The Hidden Oracle (Rick Riordan)

The Hidden Oracle (Rick Riordan)The Hidden Oracle by Rick Riordan
Published by Disney-Hyperion on May 3rd 2016
Genres: Action & Adventure, Fantasy, Middle Grade, Mythology
Pages: 376
Source: Library
Amazon
Goodreads

How do you punish an immortal?

By making him human.

After angering his father Zeus, the god Apollo is cast down from Olympus. Weak and disorientated, he lands in New York City as a regular teenage boy. Now, without his godly powers, the four-thousand-year-old deity must learn to survive in the modern world until he can somehow find a way to regain Zeus's favour.

But Apollo has many enemies—gods, monsters and mortals who would love to see the former Olympian permanently destroyed. Apollo needs help, and he can think of only one place to go... an enclave of modern demigods known as Camp Half-Blood.

Plot: ★★★
Characters: ★★★★
Readability: ★★★★

My sister is a big fan of Rick Riordan, so every now and again I get the urge to read a few more and understand a little more of her obsession.  I read the original Percy Jackson books years ago, then started the Heroes of Olympus back in 2016, finishing those and then the Kane Chronicles in 2018.  I then hit a bit of a standstill – do I read Magnus Chase yet? Trials of Apollo? Does anyone really know?! Finally I bit the bullet and decided to start with The Hidden Oracle, mostly because it was available through the library.

The Hidden Oracle is the first Trials of Apollo book, and funnily enough it follows Apollo himself, who has recently been turned into a mortal following the events of Blood of Olympus.  Stuck as an unattractive, unskilled mortal isn’t a huge amount of fun for Apollo, who’s used to be being adored and firmly believing he deserves nothing less.  Now, he’s desperately trying to regain Zeus’ favour and stuck helping Meg McCaffrey; a demigod who’s not in the slightest in awe of him, through all the usual chaos and disasters we expect from a Riordan book.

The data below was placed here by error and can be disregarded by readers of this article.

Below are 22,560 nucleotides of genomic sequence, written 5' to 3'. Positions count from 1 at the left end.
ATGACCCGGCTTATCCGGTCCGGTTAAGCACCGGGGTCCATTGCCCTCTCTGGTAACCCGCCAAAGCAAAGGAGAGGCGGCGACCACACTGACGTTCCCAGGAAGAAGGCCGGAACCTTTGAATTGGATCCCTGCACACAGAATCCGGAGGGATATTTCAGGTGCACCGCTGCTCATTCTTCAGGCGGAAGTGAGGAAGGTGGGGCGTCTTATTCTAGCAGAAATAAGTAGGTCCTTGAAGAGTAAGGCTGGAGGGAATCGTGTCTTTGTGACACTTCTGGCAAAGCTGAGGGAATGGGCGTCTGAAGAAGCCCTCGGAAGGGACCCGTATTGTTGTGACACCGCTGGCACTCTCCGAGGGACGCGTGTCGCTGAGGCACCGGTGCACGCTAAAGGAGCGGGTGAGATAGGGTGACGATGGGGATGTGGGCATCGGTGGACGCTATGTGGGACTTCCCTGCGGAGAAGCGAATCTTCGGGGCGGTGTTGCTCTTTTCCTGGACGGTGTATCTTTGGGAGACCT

Apollo is, to start with at least, intensely arrogant, whiny and unlikable. Honestly, I had to re-write that sentence more than once to make it family friendly, I found him pretty much unbearable at first.  His ego is like a small planet (anyone else’s brain just go off on a minor Guardians of the Galaxy 2 detour?), and he seems to have nothing to justify that – sure he’s lost his godly powers now and they would have been something to admire, but his personality hasn’t changed and that is distinctly unpleasant.  Having said that, he does grow throughout the book, becoming both less self-obsessed and more funny.  His growth is a bit predictable and borderline-saccharine at times, but then, this is a children’s book after all, and I’m sure if I’d read it when I was younger I wouldn’t notice so much.  The supporting characters, as I’ve noted more than once with Riordan’s books, are almost of more interest to me.  While Meg is interesting, I don’t feel any particular attachment to her yet, but I was thrilled to see some characters from earlier books reappear – Nico DiAngelo, Will Solace, someone-else-I-can’t-mention-because-they-don’t-appear-until-the-end, Chiron, Harley….

The Hidden Oracle feels slightly younger than the Heroes of Olympus books did, which is a little disappointing because the slightly older feel was one of my favourite things about the Heroes of Olympus series. It’s still a very enjoyable, quick read though, and I’ve already reserved the second book, The Burning Prophecy, at the library.  I look forward to getting to know more about the new characters and getting more attached in the next book, as has so far happened with every Riordan series I’ve read!

Buy it? This is one I’d be happy enough to buy and add to my shelves permanently.
In a nutshell: Light, fun read with new characters I’m not yet attached to but sure I will be, and featuring returning characters I love!

 

One StarOne StarOne StarOne Star

The Kane Chronicles by Rick Riordan [Series Snapshot]

by Rick Riordan
Published by Disney-Hyperion, Hyperion Books, Hyperion Books for Children Genres: Action & Adventure, Fantasy, Middle Grade
Format: audio
Source: Scribd

The Kane Chronicles by Rick Riordan [Series Snapshot]The Red Pyramid by Rick Riordan
Published by Disney-Hyperion on May 4th 2010
Pages: 516
Goodreads